74 F3d 413 United States v. Medina

74 F.3d 413

UNITED STATES of America, Appellee,
Roberto MEDINA, Defendant-Appellant,
Daniel Delgado, also known as Pepa and Louie Villanueva,
also known as Tito, Defendants.

No. 173, Docket 95-1131.

United States Court of Appeals,
Second Circuit.

Argued Dec. 22, 1995.
Decided Jan. 23, 1996.

Guy Petrillo, Assistant United States Attorney (Mary Jo White, United States Attorney for the Southern District of New York), New York City, for Appellee United States of America.

Sanford M. Katz, Katz & Weinstein, New York City, for Defendant-Appellant Roberto Medina.

Before: JACOBS, CALABRESI, Circuit Judges and SPATT, District Judge.*



Defendant-appellant Roberto Medina appeals from a judgment entered on February 24, 1995, in the United States District Court for the Southern District of New York (Mukasey, J.) convicting him, following a jury trial, of attempting and conspiring to commit a robbery that would affect interstate commerce in violation of 18 U.S.C. Sec. 1951. The district court determined that it was reasonably foreseeable to Medina that his co-conspirators would carry and brandish firearms during the crime, and for that reason adjusted Medina's base offense level upward by five levels under U.S.S.G. Secs. 2B3.1(b)(2)(C) and 1B1.3(a)(1)(B). Medina claims that (a) the district court improperly adjusted his offense level upward under U.S.S.G. Sec. 2B3.1 based on a clearly erroneous factual finding; and (b) the district court should have adjusted his offense level downward under U.S.S.G. Sec. 2X1.1 because the crime was impossible to complete.


For the reasons set forth below, we affirm the sentence.



On May 13, 1993, Roberto Medina was convicted by a jury of attempting and conspiring to rob the payroll of the Foundation Construction Company in Brooklyn, New York, in violation of 18 U.S.C. Sec. 1951. Medina was also convicted of aiding and abetting a co-defendant in carrying a firearm during the robbery, in violation of 18 U.S.C. Sec. 924(c). The circumstances giving rise to Medina's conviction are discussed at length in United States v. Medina, 32 F.3d 40, 42-43 (2d Cir.1994). Familiarity with that opinion is assumed. On July 26, 1993, Medina was sentenced to 46 months imprisonment on the attempted robbery conviction and to a consecutive term of 60 months on the aiding and abetting conviction. On August 10, 1994, this Court affirmed the attempted robbery conviction but reversed the aiding and abetting conviction on the ground that Medina did not "perform[ ] some act that directly facilitated or encouraged the use or carrying of a firearm." Id. at 45. By order dated January 9, 1995, this Court amended the mandate to authorize the district court to resentence Medina.


On February 17, 1995, the district court resentenced Medina on the attempt and conspiracy conviction in accordance with section 2B3.1 of the Sentencing Guidelines--the provision for the underlying substantive crime of robbery. The base offense level under that section is 20. U.S.S.G. Sec. 2B3.1(a). Where a firearm is "brandished, displayed, or possessed," that base offense level is enhanced by five levels. Id. Sec. 2B3.1(b)(2)(C). Under section 1B1.3(a)(1)(B), all "reasonably foreseeable acts and omissions of others" in furtherance of a conspiracy may be taken into account in determining a sentence. Based on (i) the nature of the planned robbery, (ii) Medina's proffer of a firearm to a co-conspirator on the day of the attempted robbery and (iii) his co-conspirator's possession of firearms during the attempted crime, the district court determined that it was reasonably foreseeable to Medina that his co-conspirators would brandish, display or possess firearms during the crime. Accordingly, the district court determined Medina's adjusted base level to be 27, consisting of the base offense level of 20; an additional five levels under U.S.S.G. Sec. 2B3.1(b)(2)(C); and an additional two levels under U.S.S.G. Sec. 3B1.1(c) to reflect Medina's role as the leader of the robbery enterprise. The district court sentenced Medina to a prison term of 78 months, the lowest term in the applicable Guideline range.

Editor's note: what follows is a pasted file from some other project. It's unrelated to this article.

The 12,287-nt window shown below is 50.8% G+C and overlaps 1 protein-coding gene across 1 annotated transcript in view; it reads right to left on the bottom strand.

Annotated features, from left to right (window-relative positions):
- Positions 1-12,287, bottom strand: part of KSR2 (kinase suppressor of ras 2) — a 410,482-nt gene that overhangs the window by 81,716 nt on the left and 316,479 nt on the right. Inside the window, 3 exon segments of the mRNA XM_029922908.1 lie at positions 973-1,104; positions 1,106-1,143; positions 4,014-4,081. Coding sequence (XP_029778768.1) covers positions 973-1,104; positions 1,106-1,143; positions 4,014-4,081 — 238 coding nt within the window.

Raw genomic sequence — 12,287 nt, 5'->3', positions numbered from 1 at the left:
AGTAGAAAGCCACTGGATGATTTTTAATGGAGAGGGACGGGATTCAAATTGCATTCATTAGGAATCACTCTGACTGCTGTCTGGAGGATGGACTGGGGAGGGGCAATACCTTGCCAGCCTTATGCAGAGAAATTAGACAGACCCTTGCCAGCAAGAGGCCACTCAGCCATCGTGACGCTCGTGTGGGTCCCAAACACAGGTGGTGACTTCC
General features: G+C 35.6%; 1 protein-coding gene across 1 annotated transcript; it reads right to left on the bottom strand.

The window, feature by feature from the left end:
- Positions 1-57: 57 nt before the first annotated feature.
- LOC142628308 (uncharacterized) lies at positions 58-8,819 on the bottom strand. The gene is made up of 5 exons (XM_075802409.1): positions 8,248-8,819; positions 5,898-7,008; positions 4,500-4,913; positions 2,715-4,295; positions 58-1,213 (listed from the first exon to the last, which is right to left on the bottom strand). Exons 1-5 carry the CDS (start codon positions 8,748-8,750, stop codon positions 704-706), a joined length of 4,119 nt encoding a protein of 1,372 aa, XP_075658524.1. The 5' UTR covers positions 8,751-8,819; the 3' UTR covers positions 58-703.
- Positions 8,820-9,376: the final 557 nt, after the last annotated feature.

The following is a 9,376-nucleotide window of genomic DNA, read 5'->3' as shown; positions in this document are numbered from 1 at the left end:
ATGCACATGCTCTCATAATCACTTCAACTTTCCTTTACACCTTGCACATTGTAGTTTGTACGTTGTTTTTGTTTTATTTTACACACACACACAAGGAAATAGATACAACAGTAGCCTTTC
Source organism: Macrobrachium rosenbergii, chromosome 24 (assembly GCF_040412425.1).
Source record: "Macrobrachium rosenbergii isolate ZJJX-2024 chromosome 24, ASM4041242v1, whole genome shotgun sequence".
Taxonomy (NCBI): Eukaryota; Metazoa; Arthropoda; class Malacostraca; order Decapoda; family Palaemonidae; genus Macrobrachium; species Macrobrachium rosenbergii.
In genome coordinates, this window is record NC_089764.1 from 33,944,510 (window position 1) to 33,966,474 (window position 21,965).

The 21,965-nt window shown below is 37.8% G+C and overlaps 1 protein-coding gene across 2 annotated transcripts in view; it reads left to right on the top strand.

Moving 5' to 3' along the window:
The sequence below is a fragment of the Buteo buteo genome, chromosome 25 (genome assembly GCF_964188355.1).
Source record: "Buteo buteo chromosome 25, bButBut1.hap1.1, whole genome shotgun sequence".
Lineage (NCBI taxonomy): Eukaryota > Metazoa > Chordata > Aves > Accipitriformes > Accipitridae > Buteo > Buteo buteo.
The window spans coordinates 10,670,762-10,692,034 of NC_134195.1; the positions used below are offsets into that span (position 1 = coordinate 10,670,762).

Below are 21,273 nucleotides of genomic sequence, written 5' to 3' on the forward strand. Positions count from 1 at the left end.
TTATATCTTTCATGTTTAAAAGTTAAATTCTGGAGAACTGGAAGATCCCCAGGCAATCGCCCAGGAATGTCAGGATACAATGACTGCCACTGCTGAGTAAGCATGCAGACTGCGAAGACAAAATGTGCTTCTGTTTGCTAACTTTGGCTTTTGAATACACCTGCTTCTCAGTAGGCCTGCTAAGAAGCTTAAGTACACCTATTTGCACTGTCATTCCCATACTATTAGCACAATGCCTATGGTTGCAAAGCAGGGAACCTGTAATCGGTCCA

Approximately three weeks before that sentencing hearing, this Court decided United States v. Amato, 46 F.3d 1255 (2d Cir.1995), which holds that, as a consequence of an amendment to the Guidelines effective in 1993, the offense level for inchoate offenses under 18 U.S.C. Sec. 1951 is to be determined under section 2X1.1 of the Guidelines. Id. at 1261. Amato further holds that a defendant (such as Medina) whose offense was committed prior to the effective date of the 1993 Guidelines may elect to be sentenced under the pre-1993 Guidelines (which applied section 2B3.1) if his sentence would be lower under that section than under section 2X1.1. Id. at 1262. Neither side brought Amato to the court's attention prior to the February 17, 1995 sentencing proceeding. By a letter to the court dated July 19, 1995, the parties stipulated to a withdrawal of Medina's pending appeal (without prejudice to reinstatement) in order to hold an additional sentencing proceeding in view of Amato.


On July 21, 1995, the district court held the additional sentencing proceeding to determine whether Medina's sentencing range would be lower under section 2X1.1. Under that section, the base offense level is the


base offense level from the guideline for the substantive offense, plus any adjustments from such guideline for any intended offense conduct that can be established with reasonable certainty.


U.S.S.G. Sec. 2X1.1(a). In Medina's case, section 2X1.1 required the district court to apply section 2B3.1 (the relevant provision for the underlying substantive offense), plus any adjustments from that section that could be established with reasonable certainty. Accordingly, Medina's base offense level was 20 plus a five-level enhancement under section 2B3.1(b)(2)(C) because it was reasonably certain that Medina's co-conspirators would use weapons; a one-level enhancement under section 2B3.1(b)(6)(B) because Medina and his co-conspirators planned to steal more than $10,000; and a two-level enhancement under section 3B1.1(c) for leading the conspiracy. This yielded an offense level of 28.